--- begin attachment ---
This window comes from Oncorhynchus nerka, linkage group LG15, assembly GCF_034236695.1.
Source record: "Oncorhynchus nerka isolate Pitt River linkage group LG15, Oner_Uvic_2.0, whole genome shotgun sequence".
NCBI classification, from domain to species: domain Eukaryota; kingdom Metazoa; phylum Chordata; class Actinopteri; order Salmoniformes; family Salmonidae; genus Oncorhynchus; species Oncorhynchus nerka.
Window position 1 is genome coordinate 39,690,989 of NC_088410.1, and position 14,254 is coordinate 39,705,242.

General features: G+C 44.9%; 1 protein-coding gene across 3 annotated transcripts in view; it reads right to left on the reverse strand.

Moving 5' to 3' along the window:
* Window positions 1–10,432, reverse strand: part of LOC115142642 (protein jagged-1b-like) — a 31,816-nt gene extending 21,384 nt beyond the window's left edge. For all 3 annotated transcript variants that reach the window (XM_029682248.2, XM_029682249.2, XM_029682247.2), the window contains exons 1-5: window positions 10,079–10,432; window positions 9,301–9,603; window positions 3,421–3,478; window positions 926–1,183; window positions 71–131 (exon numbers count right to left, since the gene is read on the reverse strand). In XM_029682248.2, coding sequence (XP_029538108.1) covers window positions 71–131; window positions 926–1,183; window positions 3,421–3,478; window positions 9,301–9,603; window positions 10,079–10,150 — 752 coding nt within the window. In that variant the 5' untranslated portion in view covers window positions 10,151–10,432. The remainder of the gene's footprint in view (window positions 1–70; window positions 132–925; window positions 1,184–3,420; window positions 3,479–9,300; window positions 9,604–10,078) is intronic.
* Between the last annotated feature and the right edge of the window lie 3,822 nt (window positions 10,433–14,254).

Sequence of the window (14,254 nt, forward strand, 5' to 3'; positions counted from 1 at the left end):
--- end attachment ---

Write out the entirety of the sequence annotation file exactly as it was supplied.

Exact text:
This window comes from Oncorhynchus nerka, linkage group LG15, assembly GCF_034236695.1.
Source record: "Oncorhynchus nerka isolate Pitt River linkage group LG15, Oner_Uvic_2.0, whole genome shotgun sequence".
NCBI classification, from domain to species: domain Eukaryota; kingdom Metazoa; phylum Chordata; class Actinopteri; order Salmoniformes; family Salmonidae; genus Oncorhynchus; species Oncorhynchus nerka.
Window position 1 is genome coordinate 39,690,989 of NC_088410.1, and position 14,254 is coordinate 39,705,242.

General features: G+C 44.9%; 1 protein-coding gene across 3 annotated transcripts in view; it reads right to left on the reverse strand.

Moving 5' to 3' along the window:
* Window positions 1–10,432, reverse strand: part of LOC115142642 (protein jagged-1b-like) — a 31,816-nt gene extending 21,384 nt beyond the window's left edge. For all 3 annotated transcript variants that reach the window (XM_029682248.2, XM_029682249.2, XM_029682247.2), the window contains exons 1-5: window positions 10,079–10,432; window positions 9,301–9,603; window positions 3,421–3,478; window positions 926–1,183; window positions 71–131 (exon numbers count right to left, since the gene is read on the reverse strand). In XM_029682248.2, coding sequence (XP_029538108.1) covers window positions 71–131; window positions 926–1,183; window positions 3,421–3,478; window positions 9,301–9,603; window positions 10,079–10,150 — 752 coding nt within the window. In that variant the 5' untranslated portion in view covers window positions 10,151–10,432. The remainder of the gene's footprint in view (window positions 1–70; window positions 132–925; window positions 1,184–3,420; window positions 3,479–9,300; window positions 9,604–10,078) is intronic.
* Between the last annotated feature and the right edge of the window lie 3,822 nt (window positions 10,433–14,254).

Sequence of the window (14,254 nt, forward strand, 5' to 3'; positions counted from 1 at the left end):